Gopal Rao Ekbote, J.
1. In all these writ petitions filed under Article 225 of the Constitution of India as a common question of vires regarding Rule 153-D of the Motor Vehicles Act as introduced by G. O. Ms. No. 2455, Home, (Transport-I) Dated 25-11-1950 is raised, they can be conveniently disposad of by one common judgment. We are not much concerned with the facts mentioned in each petition, as we are not called upon to decide anything keeping in view those facts. It will serve our purpose if we consider the arguments advanced regarding the question of vires raised before us. In order to appreciate the various contentions advanced it is necessary to see what the new Rule 153-D states. The salient features of Rule 153-D are:
I. The rules are classified as: (a) short routes covering a distance of upto 30 miles.
(b) medium routes covering a distance varying from 31 to 75 miles; and
(c) long routes covering a distance varying from 76 to250 miles.
Other things being equal, preference for short routes including shuttle services will be given to new entrants and for medium routes to applicants with 1 to 4 stage carriages (excluding spare buses).
II. The transport authorities in deciding whether to grant or refuse a stage carriage permit are directed to have regard to matters enumerated in Clause (3) of the Schedule. It directs that applicants shall be screened and disqualified on one or more of the following principles:
(ii) unclean history sheet,
(iii) trafficking in permits,
(iv) if the applicant has no workshop facilities or other arrangements to attend to repairs effectively ..... Provided that a new entrant shall not be disqualified on this ground if he gives an undertaking in writing, to make the necessary arrangement within a reasonable period. in an explanation attached to this Sub-rule the minimum equipment of workshop for a unit of five stage carriages is shown, (v) if the applicant has no main office or branch office on the route or resides beyond five miles from the route applied for to control the service, (vi) if the application is on behalf of the others inorder to evade the rules.
III. After eliminating the applicants through the process of screening and disqualifying marks are directed to be assigned for assessing the different qualifications of the applicants for the grant of permits, which include :
(a) sector or residential qualifications,
(b) business or technical experience in motor transport, and
(c) special circumstances in which the applicant is placed.
IV. Applications thus finalised shall then be disposed of according to Sub-section (1) of Section 47 of the Motor Vehicles Act.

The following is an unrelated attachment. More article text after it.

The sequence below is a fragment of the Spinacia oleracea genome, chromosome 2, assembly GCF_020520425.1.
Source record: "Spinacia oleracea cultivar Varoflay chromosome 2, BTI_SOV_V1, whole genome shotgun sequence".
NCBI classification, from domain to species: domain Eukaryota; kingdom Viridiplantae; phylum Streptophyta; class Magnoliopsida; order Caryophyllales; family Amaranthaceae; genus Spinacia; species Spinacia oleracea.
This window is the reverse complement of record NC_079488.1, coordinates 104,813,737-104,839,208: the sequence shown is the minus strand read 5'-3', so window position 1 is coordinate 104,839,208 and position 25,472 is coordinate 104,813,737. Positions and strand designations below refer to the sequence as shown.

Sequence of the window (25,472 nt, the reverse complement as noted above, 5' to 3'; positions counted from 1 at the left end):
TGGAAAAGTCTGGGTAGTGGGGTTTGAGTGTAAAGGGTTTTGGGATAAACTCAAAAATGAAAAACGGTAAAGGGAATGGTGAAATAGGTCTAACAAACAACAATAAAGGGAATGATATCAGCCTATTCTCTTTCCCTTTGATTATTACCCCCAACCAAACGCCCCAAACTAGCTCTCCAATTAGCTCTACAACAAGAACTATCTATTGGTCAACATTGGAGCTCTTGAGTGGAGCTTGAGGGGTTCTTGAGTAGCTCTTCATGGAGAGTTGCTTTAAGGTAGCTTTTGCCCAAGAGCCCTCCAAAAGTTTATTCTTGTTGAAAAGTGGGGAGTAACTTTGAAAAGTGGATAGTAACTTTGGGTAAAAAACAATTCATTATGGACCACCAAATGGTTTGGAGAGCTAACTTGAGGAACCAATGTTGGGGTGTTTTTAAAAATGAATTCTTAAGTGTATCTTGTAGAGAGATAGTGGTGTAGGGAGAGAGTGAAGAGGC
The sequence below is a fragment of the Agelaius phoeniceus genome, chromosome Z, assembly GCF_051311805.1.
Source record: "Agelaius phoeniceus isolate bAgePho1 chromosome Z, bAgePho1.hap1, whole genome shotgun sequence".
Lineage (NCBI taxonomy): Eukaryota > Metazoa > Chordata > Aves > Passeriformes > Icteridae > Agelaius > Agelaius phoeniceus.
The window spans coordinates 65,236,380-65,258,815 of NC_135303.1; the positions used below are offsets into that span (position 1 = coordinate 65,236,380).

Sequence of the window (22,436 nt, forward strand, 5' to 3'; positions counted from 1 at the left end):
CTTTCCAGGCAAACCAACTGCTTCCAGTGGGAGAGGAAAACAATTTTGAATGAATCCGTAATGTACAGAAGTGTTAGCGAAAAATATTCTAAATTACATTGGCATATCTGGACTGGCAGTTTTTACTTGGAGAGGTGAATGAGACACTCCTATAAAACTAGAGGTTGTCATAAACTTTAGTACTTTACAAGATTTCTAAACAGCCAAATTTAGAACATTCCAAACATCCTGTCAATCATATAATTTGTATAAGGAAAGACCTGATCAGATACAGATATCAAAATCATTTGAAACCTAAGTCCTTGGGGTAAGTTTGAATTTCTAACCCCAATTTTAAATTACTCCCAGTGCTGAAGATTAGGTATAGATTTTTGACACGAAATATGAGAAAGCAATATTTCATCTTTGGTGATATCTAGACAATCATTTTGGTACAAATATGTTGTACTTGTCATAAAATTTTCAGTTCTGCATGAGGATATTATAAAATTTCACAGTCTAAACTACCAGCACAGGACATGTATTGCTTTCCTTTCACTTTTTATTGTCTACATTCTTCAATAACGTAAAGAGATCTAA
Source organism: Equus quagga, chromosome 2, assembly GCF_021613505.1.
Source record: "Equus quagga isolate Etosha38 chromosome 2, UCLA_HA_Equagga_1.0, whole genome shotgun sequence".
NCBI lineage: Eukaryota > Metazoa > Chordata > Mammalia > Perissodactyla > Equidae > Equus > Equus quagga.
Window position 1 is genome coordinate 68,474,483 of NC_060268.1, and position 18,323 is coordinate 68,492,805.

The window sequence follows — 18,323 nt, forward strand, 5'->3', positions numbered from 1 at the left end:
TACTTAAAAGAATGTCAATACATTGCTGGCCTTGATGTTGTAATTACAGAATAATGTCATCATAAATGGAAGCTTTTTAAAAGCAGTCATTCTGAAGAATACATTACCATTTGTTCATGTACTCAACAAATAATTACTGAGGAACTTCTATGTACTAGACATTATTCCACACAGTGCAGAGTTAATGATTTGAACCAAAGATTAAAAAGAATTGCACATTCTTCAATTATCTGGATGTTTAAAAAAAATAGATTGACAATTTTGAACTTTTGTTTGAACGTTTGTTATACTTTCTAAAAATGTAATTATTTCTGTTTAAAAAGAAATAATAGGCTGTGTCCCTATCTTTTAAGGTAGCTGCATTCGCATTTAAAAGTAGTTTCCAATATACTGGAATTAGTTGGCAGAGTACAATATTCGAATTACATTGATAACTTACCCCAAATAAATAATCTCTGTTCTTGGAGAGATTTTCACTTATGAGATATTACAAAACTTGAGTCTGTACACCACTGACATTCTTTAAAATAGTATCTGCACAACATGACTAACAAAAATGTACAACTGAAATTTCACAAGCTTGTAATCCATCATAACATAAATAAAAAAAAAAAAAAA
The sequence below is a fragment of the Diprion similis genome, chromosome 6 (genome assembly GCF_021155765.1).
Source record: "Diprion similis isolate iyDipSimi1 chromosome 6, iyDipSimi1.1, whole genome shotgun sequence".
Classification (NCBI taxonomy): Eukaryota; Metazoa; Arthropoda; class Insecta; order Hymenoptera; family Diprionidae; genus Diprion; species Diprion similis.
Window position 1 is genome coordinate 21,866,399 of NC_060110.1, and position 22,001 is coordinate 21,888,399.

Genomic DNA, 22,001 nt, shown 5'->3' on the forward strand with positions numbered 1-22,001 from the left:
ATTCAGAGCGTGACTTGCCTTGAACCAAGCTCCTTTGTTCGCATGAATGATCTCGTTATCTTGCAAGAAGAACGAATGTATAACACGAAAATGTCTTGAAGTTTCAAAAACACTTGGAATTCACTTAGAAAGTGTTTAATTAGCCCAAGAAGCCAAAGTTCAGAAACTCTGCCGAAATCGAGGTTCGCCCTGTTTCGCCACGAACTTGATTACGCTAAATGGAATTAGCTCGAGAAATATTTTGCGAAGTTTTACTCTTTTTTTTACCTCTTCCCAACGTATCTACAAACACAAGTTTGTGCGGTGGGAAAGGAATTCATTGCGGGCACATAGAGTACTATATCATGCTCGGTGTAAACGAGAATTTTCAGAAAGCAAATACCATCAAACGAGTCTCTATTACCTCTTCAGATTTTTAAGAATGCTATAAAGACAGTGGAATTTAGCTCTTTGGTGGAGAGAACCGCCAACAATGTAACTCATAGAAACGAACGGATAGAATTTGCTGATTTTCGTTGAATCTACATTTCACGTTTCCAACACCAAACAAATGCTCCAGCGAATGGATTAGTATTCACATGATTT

2. This rule is challenged by the petitioners on various grounds. It is firstly urged that the State Government is not competent to make this rule, as there is no specific provision to that effect in Section 68. It is also contend: ed that Clause (za) of Sub-section (2) of Section 68 is inapplicable because under that provision the State Government is only authorised to prescribe any other matter. Secondly it is urged that Rule 153-D oversteps the limits imposed by Chapter IV of the Motor Vehicles Act (hereinafter called as the Act) in general and Section 47 in particular. Thirdly it is argued that the said rule is also inconsistent with Chapter IV in general and Section 47 in particular. Lastly it is argued that the rule is violative of Article 19 (1) (g) and Article 14 of the Constitution of India inasmuch as it puts unreason, able restrictions which practically amount to prohibiting some operators from carrying on the trade and that it also makes invidious distinctions between persons similarly situated. We will consider these arguments in seriatim.
3. The contention of the learned advocate for the petitioners is that Section 68 which empowers the State Government to make rules does not specify except in (za) that rules can be made under Section 47. It is contended that the State Government under (za) of Rule 68 (2) was expect-ed to first prescribe the matter for the purpose of making rules under Section 47 and then make the rules. In our judgment the argument has no substance. If we go through the whole of the Act, we find under various sections that some matters are left to be regulated by rules and perhaps, as is argued by the learned advocate for the petitioners, except Sections 47 and 55 in practically every other section some details relating to some matters are left to subordinate legislation. It will be seen that in all these sections the word 'prescribed' is used, which means according to Section 2(21) of the Act -- 'prescribed by rules made under this Act.' Now it is clear that these sections, wherever the word 'prescribed' occurs, do not expressly authorise any subordinate authority to make rules. It is only Section 63 (2) (za) which empowers the State Government to make rules in regard to all those matters mentioned in various sections as 'prescribed'. The argument therefore that Section 62 (2) (za) empowers the State Government to prescribe and specify some additional matters regarding which the State Government can make rules is not correct. In fact that would amount to delegating the powers of legislation itself a function which falls within the realm of the Legislature. On a plain reading of Section 68(2) (za) it is clear that the State Government is empowered to make rules in regard to matters which are specifically referred to in several sections using the word 'prescribed'. It also empowers the Government to frame rules in case any such matter is prescribed by the Legislature in future by following a legislative process. Clause (za) of Sub-section (2) of Section 68, therefore, as is assumed by the learned advocate, is not relevant. It is nobody's case that the impugned rule is trade under this provision. It is intended to serve altogether a different purpose. The argument of the learned advocate that the State Government should have prescribed first the subject under Section 63 (2) (za) and then made the rules, therefore, fails.